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Constant left/right problem
I'm new at this shooting with sights stuff so I have a question for those of you who are more experienced.
It seems like I am frequently having to adjust the left/right on my Spot Hogg sight. I'll get it adjusted and then the next time i go shooting I will have to adjust it again. Then I'll get it adjusted and a few times later it's needing adjustment.
I'm careful not to bang it, and I watch the bubble when I am shooting. The problem seems to get worse when I put the bow in my SKB hard case.
I'm wondering if it's me, or if others have the same problem. If it is the sight itself, could you recommend one that I can have confidence in.
Bob, assuming your sight is fastened tightly after setting it, you should never have to adjust left and right again. Basically when your bow is level you should be able to look down your string and have it line up with your pins. Your problem is most likely an anchor or grip issue that is causing inconsistency in your left and right groups.
No expert here, but I'm with Brotsky, it's either anchor inconsistency or your gripping the bow a little differently.
That said, I had a left shooting problem a couple years ago, and figured out on my own, that since I had retina problems in my right eye, my left eye was trying to "take over" as far as dominance was concerned. I solved that by squinting or closing my left eye until my pin settled on target, and only then would I open my left eye. It about drove me nuts until I figured that out.
I think Brotsky and drycreek are on the right track. Maybe you're "peeking" when you release, moving the bow to the left as soon as you release but before the arra clears the rest. Then, when you don't and hold it straight at release, it goes a little right. I would concentrate on your follow thru and also pay attention where you put the string on your nose at anchor. Whether you put it on the side of your nose or the front, just do it consistently.
Could be several things. As the others fellas said, it might be you torquing the bow, inconsistent anchor, etc.. If you are new to this make sure you have a kisser button until you really ingrain your form. I know it is normal talk to hear people say compounds are so easy. Well, they are very accurate IF the SHOOTER does what he is supposed to do. And, if not they are like every thing else in that it is going to shoot where you point it if it's tuned. So, use the aides to assure you are pointing it exactly right. But, my guess is drycreek is on to something if you are having failing vision in your dominant eye. I too experienced the same thing this spring and summer until finally going to a single pin and a verifier. Good luck and God Bless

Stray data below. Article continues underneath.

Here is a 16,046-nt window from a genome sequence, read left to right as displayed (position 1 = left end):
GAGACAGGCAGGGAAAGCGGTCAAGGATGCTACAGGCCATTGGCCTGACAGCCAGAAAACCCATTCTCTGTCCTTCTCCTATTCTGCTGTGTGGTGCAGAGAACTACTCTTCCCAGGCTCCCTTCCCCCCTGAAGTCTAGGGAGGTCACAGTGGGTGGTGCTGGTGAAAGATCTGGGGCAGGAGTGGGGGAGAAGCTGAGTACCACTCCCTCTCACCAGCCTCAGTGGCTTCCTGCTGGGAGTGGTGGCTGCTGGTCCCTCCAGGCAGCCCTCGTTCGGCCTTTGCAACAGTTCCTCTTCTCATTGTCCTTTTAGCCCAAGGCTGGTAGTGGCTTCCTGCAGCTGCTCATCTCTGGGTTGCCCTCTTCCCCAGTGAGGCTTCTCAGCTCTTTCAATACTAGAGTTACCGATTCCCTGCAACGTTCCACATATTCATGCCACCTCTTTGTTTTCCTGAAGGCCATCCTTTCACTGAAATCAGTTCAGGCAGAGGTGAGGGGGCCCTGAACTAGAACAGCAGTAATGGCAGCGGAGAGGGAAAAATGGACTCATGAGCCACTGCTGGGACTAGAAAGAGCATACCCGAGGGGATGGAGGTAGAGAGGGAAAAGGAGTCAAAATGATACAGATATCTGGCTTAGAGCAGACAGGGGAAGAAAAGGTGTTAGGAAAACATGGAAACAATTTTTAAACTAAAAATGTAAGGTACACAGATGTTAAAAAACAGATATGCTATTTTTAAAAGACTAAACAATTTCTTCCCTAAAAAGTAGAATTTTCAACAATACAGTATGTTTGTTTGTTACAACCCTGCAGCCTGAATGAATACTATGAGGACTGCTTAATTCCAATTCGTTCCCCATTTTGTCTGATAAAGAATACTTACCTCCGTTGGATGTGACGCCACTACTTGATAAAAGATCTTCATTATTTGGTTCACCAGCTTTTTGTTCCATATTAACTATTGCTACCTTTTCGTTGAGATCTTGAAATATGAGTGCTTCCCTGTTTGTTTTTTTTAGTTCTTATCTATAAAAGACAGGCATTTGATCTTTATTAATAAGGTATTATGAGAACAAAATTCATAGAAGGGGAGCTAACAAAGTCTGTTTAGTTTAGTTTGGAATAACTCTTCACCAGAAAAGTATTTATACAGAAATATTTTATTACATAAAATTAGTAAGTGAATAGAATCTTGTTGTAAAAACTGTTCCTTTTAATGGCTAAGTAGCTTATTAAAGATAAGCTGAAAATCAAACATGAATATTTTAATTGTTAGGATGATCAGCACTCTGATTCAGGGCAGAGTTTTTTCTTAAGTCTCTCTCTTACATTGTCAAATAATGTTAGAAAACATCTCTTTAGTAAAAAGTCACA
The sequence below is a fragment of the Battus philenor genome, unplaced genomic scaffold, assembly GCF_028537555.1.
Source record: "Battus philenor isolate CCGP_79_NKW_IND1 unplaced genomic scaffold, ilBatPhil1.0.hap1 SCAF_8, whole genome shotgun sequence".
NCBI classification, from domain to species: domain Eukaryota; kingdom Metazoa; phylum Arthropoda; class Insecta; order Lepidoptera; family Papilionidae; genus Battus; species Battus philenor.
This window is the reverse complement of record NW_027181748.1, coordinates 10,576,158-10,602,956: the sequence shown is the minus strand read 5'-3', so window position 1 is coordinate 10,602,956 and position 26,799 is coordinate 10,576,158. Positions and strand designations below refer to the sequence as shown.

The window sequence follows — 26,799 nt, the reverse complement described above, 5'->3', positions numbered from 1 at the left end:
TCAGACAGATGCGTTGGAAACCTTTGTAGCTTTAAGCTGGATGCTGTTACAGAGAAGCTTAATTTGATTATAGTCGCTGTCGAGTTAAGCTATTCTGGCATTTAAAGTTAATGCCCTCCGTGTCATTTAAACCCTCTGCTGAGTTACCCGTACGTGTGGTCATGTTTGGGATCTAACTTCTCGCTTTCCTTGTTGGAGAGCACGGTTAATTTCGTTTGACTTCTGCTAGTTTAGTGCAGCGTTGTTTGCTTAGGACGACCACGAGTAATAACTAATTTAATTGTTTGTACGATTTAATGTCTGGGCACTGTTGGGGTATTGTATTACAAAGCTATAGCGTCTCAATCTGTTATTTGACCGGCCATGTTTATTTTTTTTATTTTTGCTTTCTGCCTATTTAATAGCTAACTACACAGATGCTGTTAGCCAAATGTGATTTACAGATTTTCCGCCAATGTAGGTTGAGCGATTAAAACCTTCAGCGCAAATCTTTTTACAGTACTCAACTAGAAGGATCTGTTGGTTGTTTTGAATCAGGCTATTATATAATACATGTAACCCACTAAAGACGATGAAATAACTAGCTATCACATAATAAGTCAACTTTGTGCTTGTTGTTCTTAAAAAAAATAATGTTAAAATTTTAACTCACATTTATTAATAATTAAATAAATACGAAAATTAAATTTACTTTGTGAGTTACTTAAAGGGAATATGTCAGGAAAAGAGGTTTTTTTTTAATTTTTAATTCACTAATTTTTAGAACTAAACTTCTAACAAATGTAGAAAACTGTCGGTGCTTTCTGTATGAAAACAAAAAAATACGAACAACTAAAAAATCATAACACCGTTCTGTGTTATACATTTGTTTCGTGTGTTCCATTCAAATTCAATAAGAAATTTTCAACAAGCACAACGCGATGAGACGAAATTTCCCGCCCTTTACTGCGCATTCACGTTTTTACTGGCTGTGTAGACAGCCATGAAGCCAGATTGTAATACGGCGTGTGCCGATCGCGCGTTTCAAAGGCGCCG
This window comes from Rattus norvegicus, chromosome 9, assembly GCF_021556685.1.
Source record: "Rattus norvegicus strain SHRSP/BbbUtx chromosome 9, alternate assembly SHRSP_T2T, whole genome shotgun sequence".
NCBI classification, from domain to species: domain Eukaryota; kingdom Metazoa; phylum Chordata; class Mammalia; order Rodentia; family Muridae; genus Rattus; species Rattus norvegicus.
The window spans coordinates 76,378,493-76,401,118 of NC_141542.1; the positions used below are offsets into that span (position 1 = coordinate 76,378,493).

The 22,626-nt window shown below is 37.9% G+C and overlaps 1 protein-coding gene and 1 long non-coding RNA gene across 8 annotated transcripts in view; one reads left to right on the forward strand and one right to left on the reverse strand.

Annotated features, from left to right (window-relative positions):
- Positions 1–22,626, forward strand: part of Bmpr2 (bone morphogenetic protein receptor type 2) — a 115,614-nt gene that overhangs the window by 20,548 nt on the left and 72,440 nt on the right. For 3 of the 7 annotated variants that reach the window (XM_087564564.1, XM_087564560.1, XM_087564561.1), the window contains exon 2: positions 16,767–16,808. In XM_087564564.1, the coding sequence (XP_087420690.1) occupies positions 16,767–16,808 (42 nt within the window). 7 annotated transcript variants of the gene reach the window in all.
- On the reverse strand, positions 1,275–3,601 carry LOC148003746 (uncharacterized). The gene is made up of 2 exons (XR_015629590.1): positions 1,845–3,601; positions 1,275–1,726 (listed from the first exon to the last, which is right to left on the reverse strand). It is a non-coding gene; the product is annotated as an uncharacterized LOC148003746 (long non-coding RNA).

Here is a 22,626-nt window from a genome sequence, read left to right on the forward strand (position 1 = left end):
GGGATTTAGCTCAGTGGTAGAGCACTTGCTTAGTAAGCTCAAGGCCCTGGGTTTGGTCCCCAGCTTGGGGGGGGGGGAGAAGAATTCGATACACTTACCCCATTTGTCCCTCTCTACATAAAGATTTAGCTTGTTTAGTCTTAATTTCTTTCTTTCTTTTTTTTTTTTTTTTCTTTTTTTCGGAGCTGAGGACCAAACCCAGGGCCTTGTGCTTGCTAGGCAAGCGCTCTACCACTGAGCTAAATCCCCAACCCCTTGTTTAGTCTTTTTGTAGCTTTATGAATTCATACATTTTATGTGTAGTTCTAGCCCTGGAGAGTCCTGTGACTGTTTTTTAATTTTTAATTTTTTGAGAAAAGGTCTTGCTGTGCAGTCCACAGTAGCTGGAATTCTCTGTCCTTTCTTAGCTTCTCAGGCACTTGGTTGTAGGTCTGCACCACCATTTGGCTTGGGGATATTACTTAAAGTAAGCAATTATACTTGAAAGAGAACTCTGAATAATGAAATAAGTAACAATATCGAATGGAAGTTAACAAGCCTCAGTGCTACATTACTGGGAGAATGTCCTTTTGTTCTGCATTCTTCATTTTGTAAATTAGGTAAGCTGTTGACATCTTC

Actually I find them to be a very complicated and fragile compared to a stick bow. It is a new skill I am trying to acquire, since the delicacies of age have forced me to change over.
The guy at my bow shop told me that it might be my grip so he changed that to where I am curling 3 fingers into a ball and only having one finger, the index, around the front of the bow.
You are all probably right that I am doing something, I'm just trying to isolate what it might be. Thanks for your help.
One possibility that hasn't been mentioned is something that I encountered. I had a minor bit of peep rotation. It wasn't extreme. Barely noticeable until I looked for it. Just enough to cause me to drift right or left a little.
I have to agree...... Inconsistent grip and or not centering the site housing inside your peep.
If my grip isnt the same everytime, i too will have slight left right misses. Nothing major, but off a a couple inches.
Are you lining up your sight housing into your peep each time?
Thought of something else too. If you're not keeping your bow plumb, or level, that will give you smallish left/right misses. Got a bubble in your sight housing ?
Or, you may just be a lousy shot like me !
Could be your grip or possibly your release. Are you using proper back tension and bringing your string hand to your shoulder or throwing it all over? Another thing is non correct dominant eye with both eyes open should cause left to right hits beyond or closer than you're sighted for